>spaces before commas appears to be intentional -- and not the random
    >key-pounding that the inconsistent period treatments shows.


    Sorry,it's a carry over from using early programs like Publisher (and
    even Word lends itself to doing it as the effect is,to me,more
    pleasing.)It's quite difficult to break the habit!
     
    petrolhead, May 2, 2005
    #17
  18. petrolhead wrote:
    > On 2 May 2005 20:57:26 GMT, Blinky the Shark <>
    > wrote:


    >>petrolhead wrote:


    >>> Not to mention keeping warm , producing clothing , medicines , you
    >>> name it , oil is involved throughout.Oil companies have to make a
    >>> profit or they can no longer provide it .Because they operate on a
    >>> vast scale their profits look vast too , but proportionally they are
    >>> not so.A supermarket marks up prices much more. And of course if you
    >>> have a pension scheme or investments you are probably an oil company
    >>> shareholder anyway.


    >>This intrigues me. In what nation or culture does one space "before"
    >>commas? Spacing around periods is totally inconsistent, here, but the
    >>spaces before commas appears to be intentional -- and not the random
    >>key-pounding that the inconsistent period treatments shows.


    > Sorry,it's a carry over from using early programs like Publisher (and
    > even Word lends itself to doing it as the effect is,to me,more
    > pleasing.)It's quite difficult to break the habit!


    Publisher made you space *before* a comma to result in a space *after*
    the comma? You're kidding, right?

    Why *no* spaces (not even the correct after-comma space) in your
    reply?

    --
    Blinky Linux Registered User 297263
    Killing all Usenet posts from Google Groups
    Info: http://blinkynet.net/comp/uip5.html
     
    Blinky the Shark, May 2, 2005
    #18
  19. coldiron

    coldiron Guest

    Not so 'Old Gringo.
    The minimum wage was first law in 1938 at .25 cents per hour and greatly
    ignored.
    I worked as a farmhand back then for .50 cents a day and was pleased to get
    it.
    It was raised to .40 cents in 1945 and to about your figure in 1950 at .75
    cents
    per hour. I put myself through college mowing yards for .25 cents each in
    1950
    and got my MBS doing the same thing except for .50 cents each.
    Read further down - 'petrolhead' has got his head on straight.

    "Old Gringo" <> wrote in message
    news:LJqde.417$...
    > coldiron wrote:
    >> And I can remember paying .05 cents a gallon for kerosene, .11 cents a
    >> gallon
    >> for white gas, .15 cents for regular and .17 cents for ethyl per gallon.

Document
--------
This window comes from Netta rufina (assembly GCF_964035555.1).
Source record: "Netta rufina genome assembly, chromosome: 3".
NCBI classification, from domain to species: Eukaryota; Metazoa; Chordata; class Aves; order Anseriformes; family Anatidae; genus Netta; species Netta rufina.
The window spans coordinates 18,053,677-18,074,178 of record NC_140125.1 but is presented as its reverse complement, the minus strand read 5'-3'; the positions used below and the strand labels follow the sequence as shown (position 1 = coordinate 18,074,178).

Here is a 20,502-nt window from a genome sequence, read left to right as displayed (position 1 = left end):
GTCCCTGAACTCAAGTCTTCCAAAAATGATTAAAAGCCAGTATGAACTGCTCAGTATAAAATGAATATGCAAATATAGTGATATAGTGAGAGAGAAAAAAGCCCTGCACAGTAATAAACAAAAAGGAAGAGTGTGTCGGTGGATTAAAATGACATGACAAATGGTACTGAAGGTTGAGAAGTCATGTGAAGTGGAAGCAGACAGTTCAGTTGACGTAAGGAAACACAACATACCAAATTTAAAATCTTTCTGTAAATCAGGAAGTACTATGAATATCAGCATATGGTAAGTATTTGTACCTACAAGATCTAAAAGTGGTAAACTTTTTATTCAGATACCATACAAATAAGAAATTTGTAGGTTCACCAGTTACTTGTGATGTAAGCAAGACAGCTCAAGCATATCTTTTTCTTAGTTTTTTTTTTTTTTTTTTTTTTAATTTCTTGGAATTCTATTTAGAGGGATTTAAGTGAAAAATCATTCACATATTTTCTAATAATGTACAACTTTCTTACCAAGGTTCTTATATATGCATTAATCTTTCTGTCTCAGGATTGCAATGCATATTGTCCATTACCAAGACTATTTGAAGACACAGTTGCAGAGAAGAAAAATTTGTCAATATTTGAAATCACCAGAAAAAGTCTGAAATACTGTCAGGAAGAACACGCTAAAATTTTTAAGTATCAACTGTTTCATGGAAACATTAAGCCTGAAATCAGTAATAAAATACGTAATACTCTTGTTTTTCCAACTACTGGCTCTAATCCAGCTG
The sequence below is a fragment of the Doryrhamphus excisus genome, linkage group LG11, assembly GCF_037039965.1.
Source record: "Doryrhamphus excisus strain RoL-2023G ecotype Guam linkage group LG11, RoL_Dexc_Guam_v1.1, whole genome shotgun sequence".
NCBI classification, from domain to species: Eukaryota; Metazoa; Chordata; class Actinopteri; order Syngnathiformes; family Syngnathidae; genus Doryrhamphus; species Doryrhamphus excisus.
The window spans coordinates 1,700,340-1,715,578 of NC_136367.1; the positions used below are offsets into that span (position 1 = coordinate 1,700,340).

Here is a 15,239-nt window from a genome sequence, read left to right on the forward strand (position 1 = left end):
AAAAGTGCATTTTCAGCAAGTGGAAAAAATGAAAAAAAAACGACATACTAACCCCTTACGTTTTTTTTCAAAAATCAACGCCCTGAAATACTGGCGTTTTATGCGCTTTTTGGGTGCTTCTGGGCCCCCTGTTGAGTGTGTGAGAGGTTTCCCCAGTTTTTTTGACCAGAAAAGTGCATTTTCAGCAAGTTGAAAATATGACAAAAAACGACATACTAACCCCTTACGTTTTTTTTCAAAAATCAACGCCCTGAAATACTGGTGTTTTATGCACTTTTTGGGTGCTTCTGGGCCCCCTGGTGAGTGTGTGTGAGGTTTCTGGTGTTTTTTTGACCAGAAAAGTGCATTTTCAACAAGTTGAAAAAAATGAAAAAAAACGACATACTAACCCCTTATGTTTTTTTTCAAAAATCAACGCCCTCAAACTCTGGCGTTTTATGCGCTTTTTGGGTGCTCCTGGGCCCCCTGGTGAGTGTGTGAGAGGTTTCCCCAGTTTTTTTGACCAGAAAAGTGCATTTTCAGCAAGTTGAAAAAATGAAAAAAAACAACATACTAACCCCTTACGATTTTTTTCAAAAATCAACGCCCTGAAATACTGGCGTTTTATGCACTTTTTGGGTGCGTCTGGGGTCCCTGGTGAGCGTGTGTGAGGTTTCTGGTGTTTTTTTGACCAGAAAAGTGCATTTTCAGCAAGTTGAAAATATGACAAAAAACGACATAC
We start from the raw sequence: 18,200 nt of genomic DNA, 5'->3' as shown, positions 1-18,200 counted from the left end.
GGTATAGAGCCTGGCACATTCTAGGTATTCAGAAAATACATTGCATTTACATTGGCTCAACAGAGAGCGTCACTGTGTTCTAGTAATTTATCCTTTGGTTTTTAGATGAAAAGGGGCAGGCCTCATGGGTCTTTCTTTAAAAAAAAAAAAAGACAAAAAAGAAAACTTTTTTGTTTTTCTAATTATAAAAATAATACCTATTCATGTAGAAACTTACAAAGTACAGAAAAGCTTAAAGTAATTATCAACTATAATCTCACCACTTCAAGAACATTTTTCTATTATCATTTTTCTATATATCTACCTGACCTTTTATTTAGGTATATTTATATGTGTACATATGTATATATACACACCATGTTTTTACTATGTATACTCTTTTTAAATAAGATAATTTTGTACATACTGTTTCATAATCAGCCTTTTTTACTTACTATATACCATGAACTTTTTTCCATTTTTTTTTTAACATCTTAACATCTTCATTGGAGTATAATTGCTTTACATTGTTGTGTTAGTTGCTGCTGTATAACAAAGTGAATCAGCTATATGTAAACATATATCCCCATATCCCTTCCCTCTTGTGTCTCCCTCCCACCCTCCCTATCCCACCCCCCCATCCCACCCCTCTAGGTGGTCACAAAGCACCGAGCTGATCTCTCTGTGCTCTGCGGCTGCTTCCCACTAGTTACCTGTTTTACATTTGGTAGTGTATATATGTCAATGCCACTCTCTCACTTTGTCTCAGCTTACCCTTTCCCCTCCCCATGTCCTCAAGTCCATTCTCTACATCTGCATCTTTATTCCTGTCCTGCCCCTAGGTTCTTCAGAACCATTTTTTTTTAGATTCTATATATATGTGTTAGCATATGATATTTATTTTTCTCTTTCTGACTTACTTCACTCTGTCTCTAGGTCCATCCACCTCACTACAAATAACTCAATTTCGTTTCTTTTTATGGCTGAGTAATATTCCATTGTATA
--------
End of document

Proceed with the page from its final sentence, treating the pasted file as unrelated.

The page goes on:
>> I
    >> also remember a gallon of milk was .15 cents and a Milky Way candy bar
    >> sold
    >> for a nickle.

    >
    > Aha the good old days :) and If I remember correctly minimum wage was 64
    > cents.
    >
    > --
    > Old Gringo George
    > Magic Weaver Of Life
    > Enjoy Life And Live It To Its Fullest
    > Freedom For The World <http://www.nuboy-Industries.com>
     
    coldiron, May 3, 2005
    #19
  20. coldiron

    petrolhead Guest

    On 2 May 2005 22:28:24 GMT, Blinky the Shark <>
    wrote:

    >petrolhead wrote:
    >> On 2 May 2005 20:57:26 GMT, Blinky the Shark <>
    >> wrote:

    >
    >>>petrolhead wrote:

    >
    >>>> Not to mention keeping warm , producing clothing , medicines , you
    >>>> name it , oil is involved throughout.Oil companies have to make a
    >>>> profit or they can no longer provide it .Because they operate on a
    >>>> vast scale their profits look vast too , but proportionally they are
    >>>> not so.A supermarket marks up prices much more. And of course if you
    >>>> have a pension scheme or investments you are probably an oil company
    >>>> shareholder anyway.

    >
    >>>This intrigues me. In what nation or culture does one space "before"
    >>>commas? Spacing around periods is totally inconsistent, here, but the
    >>>spaces before commas appears to be intentional -- and not the random
    >>>key-pounding that the inconsistent period treatments shows.

    >
    >> Sorry,it's a carry over from using early programs like Publisher (and
    >> even Word lends itself to doing it as the effect is,to me,more
    >> pleasing.)It's quite difficult to break the habit!

    >
    >Publisher made you space *before* a comma to result in a space *after*
    >the comma? You're kidding, right?
    >
    >Why *no* spaces (not even the correct after-comma space) in your
    >reply?

    It simply looked better on the page.When there was no gap the
    punctuation mark was difficult to see.I tried to stop doing it in my
    reply.It was surprisingly difficult.
     
    petrolhead, May 3, 2005
    #20